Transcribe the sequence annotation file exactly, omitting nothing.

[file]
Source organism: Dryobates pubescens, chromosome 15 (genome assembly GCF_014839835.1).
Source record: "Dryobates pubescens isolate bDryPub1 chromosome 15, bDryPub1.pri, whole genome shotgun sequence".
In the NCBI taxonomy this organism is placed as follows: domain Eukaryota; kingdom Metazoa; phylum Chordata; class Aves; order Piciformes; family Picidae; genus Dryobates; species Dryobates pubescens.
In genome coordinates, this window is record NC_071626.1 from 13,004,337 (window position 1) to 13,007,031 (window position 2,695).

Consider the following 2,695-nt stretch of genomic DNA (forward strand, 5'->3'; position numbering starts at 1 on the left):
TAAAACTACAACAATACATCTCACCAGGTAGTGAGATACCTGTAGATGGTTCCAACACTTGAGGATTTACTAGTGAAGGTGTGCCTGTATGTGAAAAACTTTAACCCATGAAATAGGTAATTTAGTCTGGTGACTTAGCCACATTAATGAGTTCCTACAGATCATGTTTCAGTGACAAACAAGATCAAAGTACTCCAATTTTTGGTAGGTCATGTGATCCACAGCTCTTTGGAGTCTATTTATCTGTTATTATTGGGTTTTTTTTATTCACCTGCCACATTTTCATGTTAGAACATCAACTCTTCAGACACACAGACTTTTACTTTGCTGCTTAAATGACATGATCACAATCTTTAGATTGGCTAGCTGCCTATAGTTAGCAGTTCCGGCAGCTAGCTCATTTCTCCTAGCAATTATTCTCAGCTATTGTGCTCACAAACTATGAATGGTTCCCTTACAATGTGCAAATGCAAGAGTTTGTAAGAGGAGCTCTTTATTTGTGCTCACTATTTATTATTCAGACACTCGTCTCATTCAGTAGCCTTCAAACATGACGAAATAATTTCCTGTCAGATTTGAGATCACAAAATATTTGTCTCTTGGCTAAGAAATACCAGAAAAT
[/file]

Source organism: Dryobates pubescens, chromosome 15 (genome assembly GCF_014839835.1).
Source record: "Dryobates pubescens isolate bDryPub1 chromosome 15, bDryPub1.pri, whole genome shotgun sequence".
In the NCBI taxonomy this organism is placed as follows: domain Eukaryota; kingdom Metazoa; phylum Chordata; class Aves; order Piciformes; family Picidae; genus Dryobates; species Dryobates pubescens.
In genome coordinates, this window is record NC_071626.1 from 13,004,337 (window position 1) to 13,007,031 (window position 2,695).

Consider the following 2,695-nt stretch of genomic DNA (forward strand, 5'->3'; position numbering starts at 1 on the left):
TAAAACTACAACAATACATCTCACCAGGTAGTGAGATACCTGTAGATGGTTCCAACACTTGAGGATTTACTAGTGAAGGTGTGCCTGTATGTGAAAAACTTTAACCCATGAAATAGGTAATTTAGTCTGGTGACTTAGCCACATTAATGAGTTCCTACAGATCATGTTTCAGTGACAAACAAGATCAAAGTACTCCAATTTTTGGTAGGTCATGTGATCCACAGCTCTTTGGAGTCTATTTATCTGTTATTATTGGGTTTTTTTTATTCACCTGCCACATTTTCATGTTAGAACATCAACTCTTCAGACACACAGACTTTTACTTTGCTGCTTAAATGACATGATCACAATCTTTAGATTGGCTAGCTGCCTATAGTTAGCAGTTCCGGCAGCTAGCTCATTTCTCCTAGCAATTATTCTCAGCTATTGTGCTCACAAACTATGAATGGTTCCCTTACAATGTGCAAATGCAAGAGTTTGTAAGAGGAGCTCTTTATTTGTGCTCACTATTTATTATTCAGACACTCGTCTCATTCAGTAGCCTTCAAACATGACGAAATAATTTCCTGTCAGATTTGAGATCACAAAATATTTGTCTCTTGGCTAAGAAATACCAGAAAAT